October 21 2019 | 0 Comments | 93 reads Average Rating: 3

Employee Wellness Programs That Work

by Nicole Stec (Guest Author) in Health Analytics

Health plan with a choice of physicians. Check. Discounted membership fee to a local gym. Check. Industry-leading prescription drug plan. Check. In fact, you’ve checked all the boxes for a first-rate health plan. So why are your employees still missing more days than normal, and distracted by health matters when they are at work?

The answer is because it’s not enough to design a great, comprehensive health plan. You have to get your employees to use it. Which means figuring out what their potential barriers are and then devising a plan to overcome them.

That’s what my organization did when we were working with a municipality in the Southwest. Using big data and analytics from SCIO, we discovered that the plans being offered weren’t really customized, only took into account physical issues instead of all eight dimensions of wellness1, and weren’t very convenient. In fact, it would take so long for employees to get an appointment scheduled with their primary care providers (PCPs) that many just gave up and would go to the emergency department (ED) at the local hospital or acute care center when they were sick – the most expensive forms of “primary care” available.

We then began tackling each of these issues, using SCIO’s predictive and prescriptive analytics. Among the upgrades to a traditional plan we made were:

  • Opening the municipality’s own health clinic, with its own physicians, on the organization’s grounds. No more fighting traffic or having to take a couple of hours off to be seen.
  • Most employees and their families were able to obtain same-day appointments, or at the most have to wait three days. This was far better than the weeks they used to have to wait before.
  • Addressing all eight dimensions of wellness – physical, intellectual, emotional, social, spiritual, vocational, financial and environmental – within that same location. It became a one-stop shop for all the factors that could affect the health of employees and their families, whether they were tied to physical needs, social determinants of health, money woes, career concerns, achieving work/life balance or other issues.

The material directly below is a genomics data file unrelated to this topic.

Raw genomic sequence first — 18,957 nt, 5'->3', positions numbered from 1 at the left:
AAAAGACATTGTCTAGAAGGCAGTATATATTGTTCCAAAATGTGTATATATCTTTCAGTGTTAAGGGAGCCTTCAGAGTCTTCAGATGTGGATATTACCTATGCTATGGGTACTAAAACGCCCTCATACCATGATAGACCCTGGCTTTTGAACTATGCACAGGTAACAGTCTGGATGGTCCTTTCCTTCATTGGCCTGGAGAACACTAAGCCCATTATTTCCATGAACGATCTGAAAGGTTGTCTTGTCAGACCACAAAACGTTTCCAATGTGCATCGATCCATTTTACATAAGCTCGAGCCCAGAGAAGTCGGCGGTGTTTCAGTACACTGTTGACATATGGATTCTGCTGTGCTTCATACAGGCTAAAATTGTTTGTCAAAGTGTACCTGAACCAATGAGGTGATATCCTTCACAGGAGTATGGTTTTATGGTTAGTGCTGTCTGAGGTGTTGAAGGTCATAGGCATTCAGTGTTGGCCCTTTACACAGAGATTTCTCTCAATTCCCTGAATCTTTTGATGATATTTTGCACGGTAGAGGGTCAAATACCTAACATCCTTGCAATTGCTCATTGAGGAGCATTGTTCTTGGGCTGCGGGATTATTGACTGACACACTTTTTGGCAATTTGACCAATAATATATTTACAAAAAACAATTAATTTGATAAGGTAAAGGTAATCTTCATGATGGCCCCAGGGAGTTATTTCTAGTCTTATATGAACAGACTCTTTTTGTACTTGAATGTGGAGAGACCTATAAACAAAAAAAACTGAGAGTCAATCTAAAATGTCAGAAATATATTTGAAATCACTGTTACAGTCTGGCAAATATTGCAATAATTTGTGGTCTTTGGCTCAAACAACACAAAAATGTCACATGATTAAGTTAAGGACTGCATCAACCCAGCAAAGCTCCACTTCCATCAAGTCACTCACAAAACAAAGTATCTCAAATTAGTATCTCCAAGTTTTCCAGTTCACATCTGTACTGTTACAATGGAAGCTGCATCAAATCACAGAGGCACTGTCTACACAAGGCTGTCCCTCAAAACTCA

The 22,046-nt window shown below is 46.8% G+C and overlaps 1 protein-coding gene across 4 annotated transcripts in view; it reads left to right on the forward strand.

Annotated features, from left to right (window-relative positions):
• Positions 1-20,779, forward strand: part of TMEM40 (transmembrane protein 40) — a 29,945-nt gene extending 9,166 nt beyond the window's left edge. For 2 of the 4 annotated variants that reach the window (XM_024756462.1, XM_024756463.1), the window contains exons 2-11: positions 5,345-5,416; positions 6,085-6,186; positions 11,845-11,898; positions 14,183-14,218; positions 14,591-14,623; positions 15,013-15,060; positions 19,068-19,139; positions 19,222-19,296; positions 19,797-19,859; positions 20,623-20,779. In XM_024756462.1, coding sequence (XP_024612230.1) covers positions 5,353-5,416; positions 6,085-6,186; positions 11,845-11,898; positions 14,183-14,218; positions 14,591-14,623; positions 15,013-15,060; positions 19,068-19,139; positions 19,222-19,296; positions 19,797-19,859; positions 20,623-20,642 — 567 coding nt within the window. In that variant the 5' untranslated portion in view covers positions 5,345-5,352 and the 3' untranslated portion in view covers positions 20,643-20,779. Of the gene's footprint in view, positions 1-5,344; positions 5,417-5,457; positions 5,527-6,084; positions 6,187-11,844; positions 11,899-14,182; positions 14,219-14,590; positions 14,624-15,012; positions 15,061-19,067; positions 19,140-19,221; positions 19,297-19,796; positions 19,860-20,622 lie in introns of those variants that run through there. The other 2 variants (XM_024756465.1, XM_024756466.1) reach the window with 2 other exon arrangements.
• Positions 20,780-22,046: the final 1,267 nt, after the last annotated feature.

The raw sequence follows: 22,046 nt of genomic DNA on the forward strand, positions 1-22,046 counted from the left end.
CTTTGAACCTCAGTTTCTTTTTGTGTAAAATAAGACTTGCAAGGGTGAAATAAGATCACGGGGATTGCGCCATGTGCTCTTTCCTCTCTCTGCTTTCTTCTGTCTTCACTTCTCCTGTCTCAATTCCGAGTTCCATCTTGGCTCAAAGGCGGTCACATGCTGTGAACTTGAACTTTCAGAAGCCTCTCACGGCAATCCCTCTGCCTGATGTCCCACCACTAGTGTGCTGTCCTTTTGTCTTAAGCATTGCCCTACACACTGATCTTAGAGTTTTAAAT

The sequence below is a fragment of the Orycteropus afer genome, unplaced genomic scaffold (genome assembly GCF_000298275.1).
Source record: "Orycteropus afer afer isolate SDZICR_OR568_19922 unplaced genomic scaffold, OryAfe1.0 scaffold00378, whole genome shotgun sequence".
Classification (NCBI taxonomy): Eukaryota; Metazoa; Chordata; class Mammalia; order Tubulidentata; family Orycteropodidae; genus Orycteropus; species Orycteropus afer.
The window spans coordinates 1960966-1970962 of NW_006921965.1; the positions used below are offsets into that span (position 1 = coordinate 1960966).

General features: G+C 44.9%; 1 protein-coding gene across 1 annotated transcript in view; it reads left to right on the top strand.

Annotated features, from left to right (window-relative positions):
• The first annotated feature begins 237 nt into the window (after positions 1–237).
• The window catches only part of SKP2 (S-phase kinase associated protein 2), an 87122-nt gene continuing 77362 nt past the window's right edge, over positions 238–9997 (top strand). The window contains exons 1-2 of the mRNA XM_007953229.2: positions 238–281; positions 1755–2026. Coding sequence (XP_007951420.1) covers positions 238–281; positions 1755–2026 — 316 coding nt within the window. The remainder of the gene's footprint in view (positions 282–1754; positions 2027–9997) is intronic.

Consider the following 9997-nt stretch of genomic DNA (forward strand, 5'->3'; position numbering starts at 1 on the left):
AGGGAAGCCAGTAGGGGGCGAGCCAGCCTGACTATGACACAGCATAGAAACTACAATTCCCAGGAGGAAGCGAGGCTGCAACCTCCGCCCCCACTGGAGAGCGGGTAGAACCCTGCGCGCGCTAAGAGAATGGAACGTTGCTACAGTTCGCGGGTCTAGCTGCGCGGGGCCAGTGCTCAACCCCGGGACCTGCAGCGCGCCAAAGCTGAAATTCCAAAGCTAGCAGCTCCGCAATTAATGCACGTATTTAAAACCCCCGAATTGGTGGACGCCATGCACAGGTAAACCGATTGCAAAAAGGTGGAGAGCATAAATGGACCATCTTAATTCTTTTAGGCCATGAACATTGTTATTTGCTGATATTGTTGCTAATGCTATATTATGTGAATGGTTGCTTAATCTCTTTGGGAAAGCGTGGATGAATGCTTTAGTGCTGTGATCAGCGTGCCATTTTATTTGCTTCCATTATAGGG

• All services were provided free of charge to the employees and their families. We removed money as an objection and the employees responded overwhelmingly by taking advantage of the program.

The other key aspect was the program’s flexibility, which enabled services to be added as needs were identified.

For example, employees using personal fitness devices could opt to have their information linked to their electronic health record (EHR). This was particularly important for those in the program with obesity or other chronic conditions. Their PCPs could monitor their activities to ensure they were as active as they should be.

To date, the wellness center has seen more than 5,000 unique patients, with an appointment utilization rate that rose from 50% prior to the program to 80% today.

In 2018, the municipality estimated that it had reduced absenteeism by $430,360 and reduced presenteeism by $171,910. The time saved came to $229,760, and the savings from retaining employees (rather than having to recruit, hire and train new employees) added another $223,780 in savings. In all, the city estimates the total productivity savings to be more than $1 million.

At the same time, by redirecting primary and preventive care, the city was able to reduce utilization of higher-cost providers, specialists and laboratories, resulting in more than $1.3 million in additional savings.

The key to getting employees to use health is determining what their obstacles are in the present program and then removing them, one-by-one. SCIO’s data analytics helped us with both.


1. https://www.ncbi.nlm.nih.gov/pmc/articles/PMC5508938/

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Nicole Stec (Guest Author)
Senior Well-Being Manager, Banner Health

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